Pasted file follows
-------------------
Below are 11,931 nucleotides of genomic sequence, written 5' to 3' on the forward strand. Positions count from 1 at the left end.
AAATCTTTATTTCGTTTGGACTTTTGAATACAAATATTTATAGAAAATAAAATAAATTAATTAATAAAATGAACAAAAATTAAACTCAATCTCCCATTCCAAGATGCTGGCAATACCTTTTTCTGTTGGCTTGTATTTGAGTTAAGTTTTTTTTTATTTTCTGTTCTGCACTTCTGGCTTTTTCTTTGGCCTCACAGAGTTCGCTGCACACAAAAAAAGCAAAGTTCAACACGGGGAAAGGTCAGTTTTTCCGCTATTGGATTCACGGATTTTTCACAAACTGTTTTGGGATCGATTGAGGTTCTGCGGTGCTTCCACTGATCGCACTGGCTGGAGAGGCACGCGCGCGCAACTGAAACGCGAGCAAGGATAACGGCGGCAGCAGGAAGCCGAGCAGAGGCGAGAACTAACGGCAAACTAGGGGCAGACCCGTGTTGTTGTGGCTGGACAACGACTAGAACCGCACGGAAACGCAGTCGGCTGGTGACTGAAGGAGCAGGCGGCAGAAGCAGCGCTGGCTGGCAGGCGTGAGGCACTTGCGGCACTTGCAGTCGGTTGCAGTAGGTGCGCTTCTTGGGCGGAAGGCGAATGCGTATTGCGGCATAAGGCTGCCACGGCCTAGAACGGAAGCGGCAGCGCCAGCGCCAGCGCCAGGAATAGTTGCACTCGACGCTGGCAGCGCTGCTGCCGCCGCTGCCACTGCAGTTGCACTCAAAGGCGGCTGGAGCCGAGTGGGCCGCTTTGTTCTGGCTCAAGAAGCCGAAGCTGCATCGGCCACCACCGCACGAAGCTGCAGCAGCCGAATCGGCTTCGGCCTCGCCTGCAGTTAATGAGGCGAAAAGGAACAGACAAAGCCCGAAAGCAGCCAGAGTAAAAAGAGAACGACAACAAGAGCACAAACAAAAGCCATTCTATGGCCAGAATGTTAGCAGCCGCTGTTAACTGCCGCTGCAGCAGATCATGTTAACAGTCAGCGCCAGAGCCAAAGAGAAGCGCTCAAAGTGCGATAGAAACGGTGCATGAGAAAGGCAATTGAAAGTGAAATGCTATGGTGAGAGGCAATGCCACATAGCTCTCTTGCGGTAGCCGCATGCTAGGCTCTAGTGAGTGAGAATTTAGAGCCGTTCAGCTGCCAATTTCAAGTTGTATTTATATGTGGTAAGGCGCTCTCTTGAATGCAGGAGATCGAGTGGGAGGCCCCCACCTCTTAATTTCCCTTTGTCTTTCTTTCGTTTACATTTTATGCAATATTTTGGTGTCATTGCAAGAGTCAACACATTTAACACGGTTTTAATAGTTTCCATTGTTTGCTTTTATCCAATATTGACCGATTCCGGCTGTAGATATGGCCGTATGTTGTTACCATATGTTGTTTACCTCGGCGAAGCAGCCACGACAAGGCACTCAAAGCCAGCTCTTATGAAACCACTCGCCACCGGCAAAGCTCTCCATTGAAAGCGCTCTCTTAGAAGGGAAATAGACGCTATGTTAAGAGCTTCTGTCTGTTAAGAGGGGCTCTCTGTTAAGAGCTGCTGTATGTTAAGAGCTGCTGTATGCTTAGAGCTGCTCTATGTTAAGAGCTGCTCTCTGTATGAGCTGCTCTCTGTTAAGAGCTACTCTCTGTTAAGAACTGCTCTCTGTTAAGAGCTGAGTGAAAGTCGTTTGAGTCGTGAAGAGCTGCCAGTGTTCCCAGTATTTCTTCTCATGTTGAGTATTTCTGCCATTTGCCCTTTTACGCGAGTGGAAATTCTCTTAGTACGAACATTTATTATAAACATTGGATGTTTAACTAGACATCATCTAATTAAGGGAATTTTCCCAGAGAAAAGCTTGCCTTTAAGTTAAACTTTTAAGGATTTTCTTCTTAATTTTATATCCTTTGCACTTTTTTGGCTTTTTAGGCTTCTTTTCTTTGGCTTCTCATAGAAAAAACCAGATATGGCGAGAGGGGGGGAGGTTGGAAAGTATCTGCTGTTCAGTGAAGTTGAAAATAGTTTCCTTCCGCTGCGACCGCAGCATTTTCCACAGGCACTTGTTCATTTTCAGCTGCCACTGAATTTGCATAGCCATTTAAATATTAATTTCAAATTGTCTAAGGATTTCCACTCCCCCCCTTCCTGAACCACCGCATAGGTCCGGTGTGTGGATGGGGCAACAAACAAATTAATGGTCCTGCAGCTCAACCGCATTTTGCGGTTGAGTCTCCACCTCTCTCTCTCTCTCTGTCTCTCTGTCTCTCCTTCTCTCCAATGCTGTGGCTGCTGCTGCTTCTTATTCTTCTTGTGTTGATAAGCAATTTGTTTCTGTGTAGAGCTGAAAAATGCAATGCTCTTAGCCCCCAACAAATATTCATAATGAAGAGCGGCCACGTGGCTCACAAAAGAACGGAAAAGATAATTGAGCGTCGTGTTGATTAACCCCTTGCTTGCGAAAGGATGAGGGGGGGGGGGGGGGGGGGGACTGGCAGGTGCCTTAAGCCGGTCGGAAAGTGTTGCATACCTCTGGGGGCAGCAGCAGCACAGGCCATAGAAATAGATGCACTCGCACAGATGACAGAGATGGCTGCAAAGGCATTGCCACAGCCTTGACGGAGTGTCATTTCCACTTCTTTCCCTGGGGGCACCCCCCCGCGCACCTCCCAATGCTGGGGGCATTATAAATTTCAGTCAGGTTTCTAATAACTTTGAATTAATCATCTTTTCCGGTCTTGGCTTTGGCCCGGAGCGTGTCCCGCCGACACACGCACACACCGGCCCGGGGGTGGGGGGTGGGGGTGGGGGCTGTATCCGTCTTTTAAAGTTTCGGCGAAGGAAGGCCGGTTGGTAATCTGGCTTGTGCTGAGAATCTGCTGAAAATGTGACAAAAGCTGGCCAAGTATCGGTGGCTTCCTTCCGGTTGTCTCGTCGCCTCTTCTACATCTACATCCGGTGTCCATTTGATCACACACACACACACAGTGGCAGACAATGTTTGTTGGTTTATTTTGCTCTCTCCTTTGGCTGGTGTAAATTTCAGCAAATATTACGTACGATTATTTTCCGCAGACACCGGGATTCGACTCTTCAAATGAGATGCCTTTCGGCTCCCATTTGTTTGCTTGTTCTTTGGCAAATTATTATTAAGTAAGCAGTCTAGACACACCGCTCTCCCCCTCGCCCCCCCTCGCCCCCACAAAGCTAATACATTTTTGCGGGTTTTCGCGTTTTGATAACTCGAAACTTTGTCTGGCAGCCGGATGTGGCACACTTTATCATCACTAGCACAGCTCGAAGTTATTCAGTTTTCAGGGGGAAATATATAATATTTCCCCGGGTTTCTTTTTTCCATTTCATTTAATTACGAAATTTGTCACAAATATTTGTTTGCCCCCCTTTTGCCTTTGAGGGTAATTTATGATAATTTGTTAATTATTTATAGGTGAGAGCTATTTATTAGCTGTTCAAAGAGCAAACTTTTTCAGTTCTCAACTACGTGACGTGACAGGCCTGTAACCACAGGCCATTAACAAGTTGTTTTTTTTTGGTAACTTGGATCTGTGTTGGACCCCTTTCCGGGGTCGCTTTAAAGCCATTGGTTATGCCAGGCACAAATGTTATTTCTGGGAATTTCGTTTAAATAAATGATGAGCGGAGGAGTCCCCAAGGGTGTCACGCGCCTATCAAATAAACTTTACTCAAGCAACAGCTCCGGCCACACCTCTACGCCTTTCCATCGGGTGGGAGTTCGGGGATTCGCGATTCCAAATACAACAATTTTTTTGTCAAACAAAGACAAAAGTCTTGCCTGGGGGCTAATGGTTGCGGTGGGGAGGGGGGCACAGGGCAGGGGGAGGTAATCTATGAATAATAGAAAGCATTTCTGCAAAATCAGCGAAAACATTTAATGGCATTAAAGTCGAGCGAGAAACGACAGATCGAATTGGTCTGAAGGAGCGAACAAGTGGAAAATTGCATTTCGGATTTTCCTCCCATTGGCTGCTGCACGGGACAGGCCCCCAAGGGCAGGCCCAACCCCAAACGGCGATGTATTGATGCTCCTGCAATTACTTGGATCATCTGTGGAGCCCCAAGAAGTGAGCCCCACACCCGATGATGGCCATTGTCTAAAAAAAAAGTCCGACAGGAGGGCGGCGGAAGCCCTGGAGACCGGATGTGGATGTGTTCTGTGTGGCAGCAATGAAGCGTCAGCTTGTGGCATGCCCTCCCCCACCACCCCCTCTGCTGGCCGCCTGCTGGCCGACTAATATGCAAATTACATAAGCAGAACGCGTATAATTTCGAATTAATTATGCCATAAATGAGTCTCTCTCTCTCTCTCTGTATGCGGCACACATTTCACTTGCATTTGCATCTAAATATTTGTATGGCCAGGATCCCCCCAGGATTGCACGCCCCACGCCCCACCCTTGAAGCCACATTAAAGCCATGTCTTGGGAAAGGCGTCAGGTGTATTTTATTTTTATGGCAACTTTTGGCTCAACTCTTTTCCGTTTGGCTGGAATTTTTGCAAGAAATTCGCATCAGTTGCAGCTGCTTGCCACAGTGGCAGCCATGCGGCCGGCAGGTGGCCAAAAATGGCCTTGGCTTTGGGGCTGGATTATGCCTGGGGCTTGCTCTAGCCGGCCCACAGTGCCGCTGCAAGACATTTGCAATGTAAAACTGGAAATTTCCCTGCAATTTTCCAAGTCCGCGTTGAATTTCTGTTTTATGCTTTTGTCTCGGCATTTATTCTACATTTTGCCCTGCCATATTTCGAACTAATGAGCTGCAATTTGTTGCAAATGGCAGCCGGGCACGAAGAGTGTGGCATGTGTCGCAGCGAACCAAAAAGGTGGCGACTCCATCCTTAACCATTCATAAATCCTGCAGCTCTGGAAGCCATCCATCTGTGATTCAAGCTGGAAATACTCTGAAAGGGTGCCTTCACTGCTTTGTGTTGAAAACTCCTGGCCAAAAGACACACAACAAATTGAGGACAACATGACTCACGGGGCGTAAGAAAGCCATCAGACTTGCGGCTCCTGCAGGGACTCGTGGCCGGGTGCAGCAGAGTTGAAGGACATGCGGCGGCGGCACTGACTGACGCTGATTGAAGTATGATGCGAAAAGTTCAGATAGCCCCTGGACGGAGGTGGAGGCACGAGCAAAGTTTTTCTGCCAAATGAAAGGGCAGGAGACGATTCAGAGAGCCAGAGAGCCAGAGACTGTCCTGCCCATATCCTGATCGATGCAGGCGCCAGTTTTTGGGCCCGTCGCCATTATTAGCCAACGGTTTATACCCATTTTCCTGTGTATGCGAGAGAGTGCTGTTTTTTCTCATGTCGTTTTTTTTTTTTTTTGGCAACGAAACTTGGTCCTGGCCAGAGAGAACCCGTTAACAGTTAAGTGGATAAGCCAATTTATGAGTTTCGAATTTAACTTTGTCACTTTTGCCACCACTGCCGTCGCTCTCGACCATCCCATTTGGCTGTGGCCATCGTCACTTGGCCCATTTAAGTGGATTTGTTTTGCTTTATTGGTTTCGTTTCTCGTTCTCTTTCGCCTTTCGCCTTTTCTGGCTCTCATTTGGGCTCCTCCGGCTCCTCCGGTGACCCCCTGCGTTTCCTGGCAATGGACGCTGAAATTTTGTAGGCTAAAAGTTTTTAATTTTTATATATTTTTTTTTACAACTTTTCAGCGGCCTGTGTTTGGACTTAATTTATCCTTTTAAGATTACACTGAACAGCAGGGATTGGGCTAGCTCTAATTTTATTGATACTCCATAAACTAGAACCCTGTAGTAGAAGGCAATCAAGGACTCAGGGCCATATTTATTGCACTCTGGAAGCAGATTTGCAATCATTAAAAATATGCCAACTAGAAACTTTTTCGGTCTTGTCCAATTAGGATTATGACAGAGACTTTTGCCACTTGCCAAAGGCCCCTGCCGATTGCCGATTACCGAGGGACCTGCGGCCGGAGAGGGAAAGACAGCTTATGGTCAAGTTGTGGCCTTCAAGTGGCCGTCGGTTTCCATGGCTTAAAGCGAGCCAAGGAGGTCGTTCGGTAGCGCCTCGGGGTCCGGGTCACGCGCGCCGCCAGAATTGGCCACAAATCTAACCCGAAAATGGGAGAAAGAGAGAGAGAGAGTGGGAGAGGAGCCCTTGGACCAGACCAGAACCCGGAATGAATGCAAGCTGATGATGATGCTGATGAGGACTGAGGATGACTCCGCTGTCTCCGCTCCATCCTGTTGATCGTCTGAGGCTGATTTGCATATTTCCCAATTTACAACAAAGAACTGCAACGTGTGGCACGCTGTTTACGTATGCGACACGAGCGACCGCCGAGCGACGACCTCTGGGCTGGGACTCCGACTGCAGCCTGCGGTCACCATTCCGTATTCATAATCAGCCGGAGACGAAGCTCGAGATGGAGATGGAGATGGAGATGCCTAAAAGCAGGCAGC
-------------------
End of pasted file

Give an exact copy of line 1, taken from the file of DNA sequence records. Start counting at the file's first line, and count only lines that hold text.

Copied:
Below are 11,931 nucleotides of genomic sequence, written 5' to 3' on the forward strand. Positions count from 1 at the left end.